Yemen's veteran President, Ali Abdullah Saleh, has left the country to travel to the US for medical treatment, Yemeni officials have told journalists.
In a televised "farewell speech" he asked for forgiveness for "any shortcomings" during his 33 year rule.
His reported departure came a day after MPs approved a law giving him immunity from prosecution.
The law was part of a deal under which President Saleh would relinquish power and leave Yemen.
The capital Sanaa saw renewed protests on Sunday calling for him to be put on trial.
Demonstrators want Mr Saleh to be brought to justice for offences they say he committed, including the brutal suppression of a year-long uprising that left hundreds dead.
In a separate development, reports said government forces had closed runways at the main airport serving Sanaa, demanding the removal of Air Force commander Maj Gen Mohammed Saleh - the president's half-brother.
Witnesses told Reuters news agency that air traffic was halted, and riot police with water cannon surrounded the protesters.
"God willing, I will leave for treatment in the United States and I will return to Sanaa as head of the General People's Congress party," Ali Abdullah Saleh told party officials, according to the state news agency Saba.
"I ask for forgiveness from all my people, men and women, for any shortcomings during my 33-year-long rule," he said.
One official who was at the early-morning event which brought together senior political, military and security officials, quoted Mr Saleh as saying: "Today, I leave the country in your hands.''
The president's aides told the Associated Press news agency that Mr Saleh also announced the promotion of Vice-President Abed Rabbo Mansour Hadi - who is set to replace him as president - to the rank of marshal.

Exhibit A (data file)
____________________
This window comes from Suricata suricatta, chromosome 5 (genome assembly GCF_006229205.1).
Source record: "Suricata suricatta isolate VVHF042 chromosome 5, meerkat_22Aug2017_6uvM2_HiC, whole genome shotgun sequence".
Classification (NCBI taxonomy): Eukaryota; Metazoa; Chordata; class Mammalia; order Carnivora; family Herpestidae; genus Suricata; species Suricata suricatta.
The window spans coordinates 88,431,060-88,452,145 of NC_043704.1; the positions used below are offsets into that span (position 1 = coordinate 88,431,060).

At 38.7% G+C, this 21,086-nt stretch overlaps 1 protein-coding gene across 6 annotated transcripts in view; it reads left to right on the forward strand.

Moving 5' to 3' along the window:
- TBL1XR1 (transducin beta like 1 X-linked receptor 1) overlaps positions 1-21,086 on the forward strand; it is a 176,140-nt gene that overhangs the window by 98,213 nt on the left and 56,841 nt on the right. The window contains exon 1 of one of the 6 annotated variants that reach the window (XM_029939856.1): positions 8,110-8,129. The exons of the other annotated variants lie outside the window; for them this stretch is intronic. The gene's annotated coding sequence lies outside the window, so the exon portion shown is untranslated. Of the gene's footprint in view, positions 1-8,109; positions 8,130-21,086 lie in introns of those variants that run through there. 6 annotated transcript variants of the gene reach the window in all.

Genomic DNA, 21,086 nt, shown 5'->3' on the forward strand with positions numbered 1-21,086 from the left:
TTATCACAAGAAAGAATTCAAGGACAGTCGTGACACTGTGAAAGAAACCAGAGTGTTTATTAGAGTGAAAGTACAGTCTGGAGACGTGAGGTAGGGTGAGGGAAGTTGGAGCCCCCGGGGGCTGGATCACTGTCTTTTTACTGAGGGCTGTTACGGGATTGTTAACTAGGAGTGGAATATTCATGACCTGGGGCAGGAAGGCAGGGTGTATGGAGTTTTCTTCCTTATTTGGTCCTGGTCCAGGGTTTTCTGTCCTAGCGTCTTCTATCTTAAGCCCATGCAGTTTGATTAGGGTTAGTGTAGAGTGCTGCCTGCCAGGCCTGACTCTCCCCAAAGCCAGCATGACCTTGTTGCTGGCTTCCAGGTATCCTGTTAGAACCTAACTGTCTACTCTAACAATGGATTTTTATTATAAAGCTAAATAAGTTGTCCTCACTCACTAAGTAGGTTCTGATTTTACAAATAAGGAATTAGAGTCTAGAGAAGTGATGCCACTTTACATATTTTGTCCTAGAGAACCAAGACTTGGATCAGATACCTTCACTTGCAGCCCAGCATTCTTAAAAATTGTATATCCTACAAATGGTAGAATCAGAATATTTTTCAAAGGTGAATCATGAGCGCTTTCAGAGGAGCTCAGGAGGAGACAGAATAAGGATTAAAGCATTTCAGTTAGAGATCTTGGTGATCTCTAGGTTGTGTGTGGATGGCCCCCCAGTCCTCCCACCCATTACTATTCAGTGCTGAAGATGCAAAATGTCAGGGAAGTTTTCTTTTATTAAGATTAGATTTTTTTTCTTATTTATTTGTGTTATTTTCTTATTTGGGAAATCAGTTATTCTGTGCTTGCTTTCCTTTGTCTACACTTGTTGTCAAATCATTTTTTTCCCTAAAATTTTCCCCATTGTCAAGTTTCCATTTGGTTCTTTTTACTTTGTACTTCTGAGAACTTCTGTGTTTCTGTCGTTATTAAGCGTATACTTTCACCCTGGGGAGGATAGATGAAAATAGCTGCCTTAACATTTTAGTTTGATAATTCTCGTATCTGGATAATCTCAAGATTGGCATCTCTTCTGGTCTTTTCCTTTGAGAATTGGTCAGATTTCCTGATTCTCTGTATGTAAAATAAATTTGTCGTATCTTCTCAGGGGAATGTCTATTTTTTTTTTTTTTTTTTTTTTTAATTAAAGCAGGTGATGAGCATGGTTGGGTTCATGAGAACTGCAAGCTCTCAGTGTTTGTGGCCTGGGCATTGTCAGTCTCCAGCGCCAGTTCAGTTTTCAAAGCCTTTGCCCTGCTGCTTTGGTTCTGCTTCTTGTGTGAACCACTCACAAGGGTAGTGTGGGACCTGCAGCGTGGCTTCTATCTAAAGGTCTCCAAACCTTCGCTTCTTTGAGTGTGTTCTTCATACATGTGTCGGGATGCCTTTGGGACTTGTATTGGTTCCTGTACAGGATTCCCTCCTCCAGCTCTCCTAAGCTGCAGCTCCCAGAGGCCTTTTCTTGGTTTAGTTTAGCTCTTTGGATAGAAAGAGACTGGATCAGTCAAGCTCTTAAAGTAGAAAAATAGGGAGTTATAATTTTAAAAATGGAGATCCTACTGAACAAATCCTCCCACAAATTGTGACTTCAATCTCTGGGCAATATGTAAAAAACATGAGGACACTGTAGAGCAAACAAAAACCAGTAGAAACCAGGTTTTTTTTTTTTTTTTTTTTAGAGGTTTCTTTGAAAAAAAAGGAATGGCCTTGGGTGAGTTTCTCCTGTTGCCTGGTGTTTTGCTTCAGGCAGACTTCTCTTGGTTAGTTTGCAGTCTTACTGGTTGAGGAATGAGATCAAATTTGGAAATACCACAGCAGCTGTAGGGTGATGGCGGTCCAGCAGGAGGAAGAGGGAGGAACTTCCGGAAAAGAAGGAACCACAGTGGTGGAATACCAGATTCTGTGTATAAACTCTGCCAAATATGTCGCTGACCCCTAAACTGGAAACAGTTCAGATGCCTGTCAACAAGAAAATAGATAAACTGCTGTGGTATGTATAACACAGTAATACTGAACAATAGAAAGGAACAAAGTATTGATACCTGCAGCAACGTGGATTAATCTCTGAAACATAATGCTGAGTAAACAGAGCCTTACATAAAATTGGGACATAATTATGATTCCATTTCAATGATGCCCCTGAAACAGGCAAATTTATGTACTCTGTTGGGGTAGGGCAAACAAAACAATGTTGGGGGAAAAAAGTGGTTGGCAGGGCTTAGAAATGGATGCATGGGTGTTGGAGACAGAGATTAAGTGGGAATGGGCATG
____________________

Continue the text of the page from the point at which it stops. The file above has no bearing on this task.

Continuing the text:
Mr Saleh, 69, was badly injured in an attack on his presidential palace in June after which he spent several months in Saudi Arabia for medical treatment.
The bill approved on Saturday grants President Saleh full and irrevocable immunity from prosecution for anything he did while in office.
However, Mr Saleh's top officials get limited immunity, and could still be prosecuted for actions deemed to be terrorism, or for corruption.
Angry protesters carried banners on Sunday urging MPs to reverse their decision on Mr Saleh's immunity.
"It is our duty... to execute the butcher", chanted protesters in Change Square - the hub of the democracy movement over the past year, AFP news agency said.
Security forces controlled by the president and his family, as well as armed loyalists, have been accused of killing anti-government protesters.
Earlier this month, the UN High Commissioner for Human Rights, Navi Pillay, said that anyone who committed abuses during the mass protests which erupted a year ago should not be allowed to escape justice.